The U.S. Senate will vote today whether to begin debate on a package of new gun regulations.
The commander of the U.S. Pacific Command said Tuesday that American forces currently have the ability to intercept a North Korean ballistic missile.
Monday's developments on the Korean Peninsula, where tensions have been running even higher than usual in recent weeks:
Margaret Thatcher, who as British prime minister in the 1980s became known as the "Iron Lady" for her tough economic policies, her partnership with President Reagan in standing up to communism and the short war with Argentina over the Falklands, has died.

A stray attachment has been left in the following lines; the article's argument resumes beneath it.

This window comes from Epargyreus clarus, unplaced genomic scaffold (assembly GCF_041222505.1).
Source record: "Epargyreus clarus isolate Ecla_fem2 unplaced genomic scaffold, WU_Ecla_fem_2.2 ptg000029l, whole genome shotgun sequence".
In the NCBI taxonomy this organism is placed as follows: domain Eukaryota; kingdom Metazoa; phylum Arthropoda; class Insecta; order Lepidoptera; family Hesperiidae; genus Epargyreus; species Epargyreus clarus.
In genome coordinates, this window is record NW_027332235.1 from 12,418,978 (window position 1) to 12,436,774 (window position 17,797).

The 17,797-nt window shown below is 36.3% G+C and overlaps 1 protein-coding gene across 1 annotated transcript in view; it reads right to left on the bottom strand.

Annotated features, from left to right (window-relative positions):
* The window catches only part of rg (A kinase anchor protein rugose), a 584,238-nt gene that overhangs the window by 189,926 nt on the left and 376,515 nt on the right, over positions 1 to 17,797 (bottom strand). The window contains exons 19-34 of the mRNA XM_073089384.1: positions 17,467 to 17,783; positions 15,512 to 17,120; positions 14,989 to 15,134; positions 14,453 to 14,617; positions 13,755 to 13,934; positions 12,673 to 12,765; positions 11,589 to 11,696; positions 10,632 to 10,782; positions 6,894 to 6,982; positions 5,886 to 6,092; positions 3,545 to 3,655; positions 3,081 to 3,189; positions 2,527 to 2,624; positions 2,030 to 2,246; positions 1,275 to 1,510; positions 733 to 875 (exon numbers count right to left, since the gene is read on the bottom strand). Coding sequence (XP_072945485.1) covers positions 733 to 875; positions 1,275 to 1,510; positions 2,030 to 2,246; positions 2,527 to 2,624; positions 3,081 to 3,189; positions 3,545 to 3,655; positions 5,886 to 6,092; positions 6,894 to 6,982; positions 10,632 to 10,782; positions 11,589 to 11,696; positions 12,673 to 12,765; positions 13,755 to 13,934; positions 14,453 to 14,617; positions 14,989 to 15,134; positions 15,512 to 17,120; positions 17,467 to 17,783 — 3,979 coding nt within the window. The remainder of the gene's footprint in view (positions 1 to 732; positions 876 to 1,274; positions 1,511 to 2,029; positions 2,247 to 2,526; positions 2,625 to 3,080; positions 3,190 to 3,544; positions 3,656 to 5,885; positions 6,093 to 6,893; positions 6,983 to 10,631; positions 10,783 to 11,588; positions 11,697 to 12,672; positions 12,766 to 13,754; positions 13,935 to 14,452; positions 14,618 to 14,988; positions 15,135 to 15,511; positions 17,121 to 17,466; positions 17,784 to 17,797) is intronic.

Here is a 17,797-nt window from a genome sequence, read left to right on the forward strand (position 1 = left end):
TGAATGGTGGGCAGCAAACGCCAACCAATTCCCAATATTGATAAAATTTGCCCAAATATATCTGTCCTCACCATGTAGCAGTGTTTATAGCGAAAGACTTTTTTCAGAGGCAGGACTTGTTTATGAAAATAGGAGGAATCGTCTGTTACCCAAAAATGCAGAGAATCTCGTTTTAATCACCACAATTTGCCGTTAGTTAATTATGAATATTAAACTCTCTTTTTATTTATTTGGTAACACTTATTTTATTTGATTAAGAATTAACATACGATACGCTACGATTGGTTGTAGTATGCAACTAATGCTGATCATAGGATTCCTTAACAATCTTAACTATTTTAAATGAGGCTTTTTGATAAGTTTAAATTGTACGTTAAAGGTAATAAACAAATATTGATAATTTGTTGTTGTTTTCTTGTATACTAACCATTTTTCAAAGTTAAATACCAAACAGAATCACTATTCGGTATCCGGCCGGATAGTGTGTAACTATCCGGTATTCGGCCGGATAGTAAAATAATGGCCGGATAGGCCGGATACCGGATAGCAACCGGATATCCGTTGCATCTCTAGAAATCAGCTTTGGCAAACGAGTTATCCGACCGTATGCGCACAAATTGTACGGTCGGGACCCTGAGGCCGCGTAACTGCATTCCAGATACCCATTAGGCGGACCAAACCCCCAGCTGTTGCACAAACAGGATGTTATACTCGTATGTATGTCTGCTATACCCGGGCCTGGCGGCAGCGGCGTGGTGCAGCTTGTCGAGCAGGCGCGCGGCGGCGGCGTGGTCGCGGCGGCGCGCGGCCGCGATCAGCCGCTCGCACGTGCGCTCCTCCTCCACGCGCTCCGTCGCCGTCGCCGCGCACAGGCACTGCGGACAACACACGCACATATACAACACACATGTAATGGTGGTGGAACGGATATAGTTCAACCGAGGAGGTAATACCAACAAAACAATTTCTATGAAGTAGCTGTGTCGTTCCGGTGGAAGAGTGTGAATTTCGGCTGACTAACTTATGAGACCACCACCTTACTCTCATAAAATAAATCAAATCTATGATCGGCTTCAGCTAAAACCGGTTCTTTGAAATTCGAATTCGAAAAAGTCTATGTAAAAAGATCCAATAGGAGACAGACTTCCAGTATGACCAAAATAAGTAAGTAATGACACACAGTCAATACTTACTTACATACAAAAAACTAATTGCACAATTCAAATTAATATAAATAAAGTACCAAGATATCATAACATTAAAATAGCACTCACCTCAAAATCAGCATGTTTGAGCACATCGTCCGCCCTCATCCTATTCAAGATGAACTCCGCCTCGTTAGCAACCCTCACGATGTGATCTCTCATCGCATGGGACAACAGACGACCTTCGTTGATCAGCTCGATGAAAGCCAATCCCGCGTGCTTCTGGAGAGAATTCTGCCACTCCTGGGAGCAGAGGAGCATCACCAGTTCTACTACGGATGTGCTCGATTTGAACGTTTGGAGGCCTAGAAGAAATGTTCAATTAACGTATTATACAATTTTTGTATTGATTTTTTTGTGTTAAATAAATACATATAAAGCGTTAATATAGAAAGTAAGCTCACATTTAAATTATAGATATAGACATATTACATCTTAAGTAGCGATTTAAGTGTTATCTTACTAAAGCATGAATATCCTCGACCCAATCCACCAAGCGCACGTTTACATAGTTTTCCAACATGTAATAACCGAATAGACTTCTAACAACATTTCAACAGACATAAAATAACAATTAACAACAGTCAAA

Fifty countries will need to ratify the treaty. In the United States, only the Senate does so, and because of the magnitude of these treaties, they require 67 votes.
The group Numbers USA aims to “educate voters” in states with senators who could play a pivotal role in the coming immigration debate.
Here are Thursday's developments in the latest round of provocative moves by the communist state.
The United Nations General Assembly overwhelmingly approved the first U.N. treaty to regulate the estimated $60 billion global arms trade on Tuesday.
With the Senate soon to vote on initiatives including expanded background checks of gun purchasers and increased penalties for gun trafficking, a scan through data from polls about gun laws underscores how attitudes for the most part seem to be close to pre-Newtown levels.